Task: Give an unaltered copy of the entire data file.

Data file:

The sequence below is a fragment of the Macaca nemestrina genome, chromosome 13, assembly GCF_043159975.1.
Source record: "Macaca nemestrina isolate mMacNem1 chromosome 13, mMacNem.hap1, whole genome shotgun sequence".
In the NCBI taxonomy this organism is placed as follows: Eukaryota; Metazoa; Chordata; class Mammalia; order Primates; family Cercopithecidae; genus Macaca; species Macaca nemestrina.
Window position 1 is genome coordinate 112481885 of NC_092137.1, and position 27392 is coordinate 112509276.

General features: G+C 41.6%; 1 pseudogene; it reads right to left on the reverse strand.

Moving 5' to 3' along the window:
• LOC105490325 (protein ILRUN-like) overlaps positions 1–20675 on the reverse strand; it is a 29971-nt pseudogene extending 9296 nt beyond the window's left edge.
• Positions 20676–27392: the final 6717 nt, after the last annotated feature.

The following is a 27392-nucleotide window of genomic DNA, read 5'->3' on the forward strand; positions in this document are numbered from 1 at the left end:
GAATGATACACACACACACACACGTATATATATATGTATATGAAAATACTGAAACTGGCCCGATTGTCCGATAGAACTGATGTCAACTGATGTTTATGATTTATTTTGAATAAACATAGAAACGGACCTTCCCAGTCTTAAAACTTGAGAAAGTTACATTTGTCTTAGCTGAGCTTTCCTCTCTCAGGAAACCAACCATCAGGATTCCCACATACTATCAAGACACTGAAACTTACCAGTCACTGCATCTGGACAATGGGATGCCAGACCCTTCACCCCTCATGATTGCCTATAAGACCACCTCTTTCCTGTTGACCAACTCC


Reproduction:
The sequence below is a fragment of the Macaca nemestrina genome, chromosome 13, assembly GCF_043159975.1.
Source record: "Macaca nemestrina isolate mMacNem1 chromosome 13, mMacNem.hap1, whole genome shotgun sequence".
In the NCBI taxonomy this organism is placed as follows: Eukaryota; Metazoa; Chordata; class Mammalia; order Primates; family Cercopithecidae; genus Macaca; species Macaca nemestrina.
Window position 1 is genome coordinate 112481885 of NC_092137.1, and position 27392 is coordinate 112509276.

General features: G+C 41.6%; 1 pseudogene; it reads right to left on the reverse strand.

Moving 5' to 3' along the window:
• LOC105490325 (protein ILRUN-like) overlaps positions 1–20675 on the reverse strand; it is a 29971-nt pseudogene extending 9296 nt beyond the window's left edge.
• Positions 20676–27392: the final 6717 nt, after the last annotated feature.

The following is a 27392-nucleotide window of genomic DNA, read 5'->3' on the forward strand; positions in this document are numbered from 1 at the left end:
GAATGATACACACACACACACACGTATATATATATGTATATGAAAATACTGAAACTGGCCCGATTGTCCGATAGAACTGATGTCAACTGATGTTTATGATTTATTTTGAATAAACATAGAAACGGACCTTCCCAGTCTTAAAACTTGAGAAAGTTACATTTGTCTTAGCTGAGCTTTCCTCTCTCAGGAAACCAACCATCAGGATTCCCACATACTATCAAGACACTGAAACTTACCAGTCACTGCATCTGGACAATGGGATGCCAGACCCTTCACCCCTCATGATTGCCTATAAGACCACCTCTTTCCTGTTGACCAACTCC